Snubbed by media reports over its inability to tackle hate speech, Facebook has now claimed that the prevalence of hate speech on its platform has dropped by almost 50 per cent in the last three quarters.
The claim came in response to a report in The Wall Street Journal (WSJ) on Sunday, which said that Facebook's content moderators are not consistently successful at removing objectionable content using Artificial Intelligence (AI).
In a reply, Guy Rosen, Vice-President of Integrity at Facebook, said that their technology is having a big impact on reducing how much hate speech people see on Facebook.
"According to our latest Community Standards Enforcement report, its prevalence is about 0.05 per cent of content viewed or about five views per every 10,000, down by almost 50 per cent in the last three quarters," he added.
"Data pulled from leaked documents is being used to create a narrative that the technology we use to fight hate speech is inadequate and that we deliberately misrepresent our progress. This is not true," Rosen said.
The WSJ report claimed that internal documents show that two years ago, Facebook reduced the time that human reviewers focused on hate speech complaints, and made other adjustments that reduced the number of complaints.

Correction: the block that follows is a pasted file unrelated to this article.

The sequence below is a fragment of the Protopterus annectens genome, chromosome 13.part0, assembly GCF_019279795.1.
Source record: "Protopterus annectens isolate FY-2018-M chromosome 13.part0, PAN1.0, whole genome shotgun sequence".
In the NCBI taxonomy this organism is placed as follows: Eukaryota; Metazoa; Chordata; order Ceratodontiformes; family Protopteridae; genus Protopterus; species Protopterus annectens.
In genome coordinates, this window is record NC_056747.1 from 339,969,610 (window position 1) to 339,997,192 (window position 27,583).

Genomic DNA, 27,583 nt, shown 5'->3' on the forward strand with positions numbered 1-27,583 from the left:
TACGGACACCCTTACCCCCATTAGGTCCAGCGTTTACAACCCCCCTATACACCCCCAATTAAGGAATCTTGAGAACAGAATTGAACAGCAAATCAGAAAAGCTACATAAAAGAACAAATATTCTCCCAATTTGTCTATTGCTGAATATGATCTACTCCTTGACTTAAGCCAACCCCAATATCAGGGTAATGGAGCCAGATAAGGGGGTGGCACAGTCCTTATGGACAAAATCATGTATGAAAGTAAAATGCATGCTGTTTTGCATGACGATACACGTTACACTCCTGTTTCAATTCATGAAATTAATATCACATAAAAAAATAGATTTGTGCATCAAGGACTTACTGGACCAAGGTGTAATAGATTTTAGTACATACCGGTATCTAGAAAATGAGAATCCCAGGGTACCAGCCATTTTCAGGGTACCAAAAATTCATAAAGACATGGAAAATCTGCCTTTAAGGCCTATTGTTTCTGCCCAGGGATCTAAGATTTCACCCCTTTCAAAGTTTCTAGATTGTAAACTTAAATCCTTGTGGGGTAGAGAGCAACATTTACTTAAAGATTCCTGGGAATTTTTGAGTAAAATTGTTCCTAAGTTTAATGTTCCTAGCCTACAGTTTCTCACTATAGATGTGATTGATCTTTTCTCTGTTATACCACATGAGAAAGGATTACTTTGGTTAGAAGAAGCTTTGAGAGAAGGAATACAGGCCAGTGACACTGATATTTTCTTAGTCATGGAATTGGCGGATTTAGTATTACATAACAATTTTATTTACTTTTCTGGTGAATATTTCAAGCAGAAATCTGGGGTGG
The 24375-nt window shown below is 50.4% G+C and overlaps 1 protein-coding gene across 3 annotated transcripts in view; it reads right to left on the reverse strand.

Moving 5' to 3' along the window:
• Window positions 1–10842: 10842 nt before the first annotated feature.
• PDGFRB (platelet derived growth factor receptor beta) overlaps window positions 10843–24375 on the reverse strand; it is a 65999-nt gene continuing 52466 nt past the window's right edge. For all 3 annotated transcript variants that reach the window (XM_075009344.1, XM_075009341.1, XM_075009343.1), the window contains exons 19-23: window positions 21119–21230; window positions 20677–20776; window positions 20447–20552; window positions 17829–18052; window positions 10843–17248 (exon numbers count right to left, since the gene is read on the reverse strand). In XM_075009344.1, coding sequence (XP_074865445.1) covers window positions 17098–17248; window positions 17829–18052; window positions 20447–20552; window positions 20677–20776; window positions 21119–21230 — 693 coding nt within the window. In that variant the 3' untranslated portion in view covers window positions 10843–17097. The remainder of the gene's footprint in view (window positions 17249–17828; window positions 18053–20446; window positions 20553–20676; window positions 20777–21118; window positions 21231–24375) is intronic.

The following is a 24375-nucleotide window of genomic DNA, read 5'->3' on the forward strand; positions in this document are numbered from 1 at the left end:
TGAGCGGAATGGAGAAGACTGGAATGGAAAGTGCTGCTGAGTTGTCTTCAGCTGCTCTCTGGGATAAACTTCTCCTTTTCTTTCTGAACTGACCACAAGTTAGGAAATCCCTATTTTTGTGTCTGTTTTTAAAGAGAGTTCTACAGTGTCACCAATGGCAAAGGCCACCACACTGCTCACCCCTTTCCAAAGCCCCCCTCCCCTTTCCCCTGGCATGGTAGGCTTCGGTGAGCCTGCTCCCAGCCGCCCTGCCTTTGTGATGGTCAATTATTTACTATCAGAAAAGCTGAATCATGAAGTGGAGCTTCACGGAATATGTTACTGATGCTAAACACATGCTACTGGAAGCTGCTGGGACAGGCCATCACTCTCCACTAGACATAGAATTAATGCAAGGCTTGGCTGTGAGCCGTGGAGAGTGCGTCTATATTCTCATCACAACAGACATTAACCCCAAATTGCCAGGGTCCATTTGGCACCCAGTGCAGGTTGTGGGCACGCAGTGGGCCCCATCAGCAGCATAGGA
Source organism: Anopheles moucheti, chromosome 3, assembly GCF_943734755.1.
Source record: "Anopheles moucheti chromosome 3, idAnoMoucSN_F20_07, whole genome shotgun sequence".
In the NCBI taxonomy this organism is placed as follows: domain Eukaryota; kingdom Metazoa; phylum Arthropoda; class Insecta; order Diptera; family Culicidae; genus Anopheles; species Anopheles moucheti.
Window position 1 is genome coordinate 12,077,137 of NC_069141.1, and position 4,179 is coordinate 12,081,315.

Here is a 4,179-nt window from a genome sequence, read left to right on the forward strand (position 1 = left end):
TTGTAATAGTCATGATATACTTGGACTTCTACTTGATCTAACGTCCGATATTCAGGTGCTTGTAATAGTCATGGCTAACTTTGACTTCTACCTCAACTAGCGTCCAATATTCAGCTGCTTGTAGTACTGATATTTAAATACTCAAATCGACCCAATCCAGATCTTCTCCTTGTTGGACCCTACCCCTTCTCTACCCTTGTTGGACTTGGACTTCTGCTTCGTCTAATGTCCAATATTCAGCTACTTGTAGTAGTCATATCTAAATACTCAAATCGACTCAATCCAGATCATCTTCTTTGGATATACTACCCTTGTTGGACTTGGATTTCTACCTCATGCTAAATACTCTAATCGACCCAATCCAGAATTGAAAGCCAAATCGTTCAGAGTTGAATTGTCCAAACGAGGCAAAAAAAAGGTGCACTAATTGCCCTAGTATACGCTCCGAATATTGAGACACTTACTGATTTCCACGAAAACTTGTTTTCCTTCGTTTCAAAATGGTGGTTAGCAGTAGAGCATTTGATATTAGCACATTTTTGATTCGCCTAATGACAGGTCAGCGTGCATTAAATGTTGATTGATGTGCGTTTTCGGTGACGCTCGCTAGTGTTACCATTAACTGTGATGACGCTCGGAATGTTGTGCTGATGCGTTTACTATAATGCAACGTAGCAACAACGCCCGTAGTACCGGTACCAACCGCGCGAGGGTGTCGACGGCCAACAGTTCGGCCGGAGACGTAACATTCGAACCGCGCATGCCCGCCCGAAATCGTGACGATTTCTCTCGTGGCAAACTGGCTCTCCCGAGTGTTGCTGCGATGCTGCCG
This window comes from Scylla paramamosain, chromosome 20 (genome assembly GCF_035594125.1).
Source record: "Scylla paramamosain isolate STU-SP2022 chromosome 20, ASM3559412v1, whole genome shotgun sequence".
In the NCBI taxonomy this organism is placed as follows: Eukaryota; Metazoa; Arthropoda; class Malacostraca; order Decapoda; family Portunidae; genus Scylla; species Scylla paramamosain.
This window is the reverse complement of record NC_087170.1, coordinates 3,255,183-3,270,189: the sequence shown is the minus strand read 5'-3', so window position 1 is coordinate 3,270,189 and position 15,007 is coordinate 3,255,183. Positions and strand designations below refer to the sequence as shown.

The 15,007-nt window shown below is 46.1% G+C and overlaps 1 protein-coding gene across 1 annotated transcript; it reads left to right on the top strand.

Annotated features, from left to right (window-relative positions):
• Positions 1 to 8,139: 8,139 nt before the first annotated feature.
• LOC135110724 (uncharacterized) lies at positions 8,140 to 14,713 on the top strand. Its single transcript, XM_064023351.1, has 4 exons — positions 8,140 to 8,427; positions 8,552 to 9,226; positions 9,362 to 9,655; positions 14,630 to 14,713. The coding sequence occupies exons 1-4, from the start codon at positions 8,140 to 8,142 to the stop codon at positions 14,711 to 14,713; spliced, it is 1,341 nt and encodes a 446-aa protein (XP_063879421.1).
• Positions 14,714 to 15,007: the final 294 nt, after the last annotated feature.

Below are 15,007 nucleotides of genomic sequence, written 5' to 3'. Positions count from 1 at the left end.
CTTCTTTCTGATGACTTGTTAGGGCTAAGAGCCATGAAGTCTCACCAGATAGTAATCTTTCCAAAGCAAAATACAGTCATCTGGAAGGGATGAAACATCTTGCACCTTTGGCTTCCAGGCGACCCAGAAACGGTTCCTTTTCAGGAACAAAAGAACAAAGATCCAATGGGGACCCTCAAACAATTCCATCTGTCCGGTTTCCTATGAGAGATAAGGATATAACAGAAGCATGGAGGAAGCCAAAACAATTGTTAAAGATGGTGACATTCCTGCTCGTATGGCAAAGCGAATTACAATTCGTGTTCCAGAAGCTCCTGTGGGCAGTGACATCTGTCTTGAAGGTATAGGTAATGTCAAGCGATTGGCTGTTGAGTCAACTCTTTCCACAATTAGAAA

"That in turn helped create the appearance that Facebook's AI had been more successful in enforcing the company's rules than it actually was," the report said.
Rosen said in a blogpost that focusing just on content removals is the wrong way to look at how we fight hate speech.
"We need to be confident that something is hate speech before we remove it. If something might be hate speech but we're not confident enough that it meets the bar for removal, our technology may reduce the content's distribution or won't recommend groups, pages or people that regularly post content that is likely to violate our policies," he noted.
Facebook said when it began reporting metrics on hate speech, only 23.6 per cent of content it removed was detected proactively by its systems; the majority of what it removed was found by people.
"Now that number is more than 97 per cent. But our proactive rate doesn't tell us what we are missing and doesn't account for the sum of our efforts, including what we do to reduce the distribution of problematic content," the Facebook Executive said.
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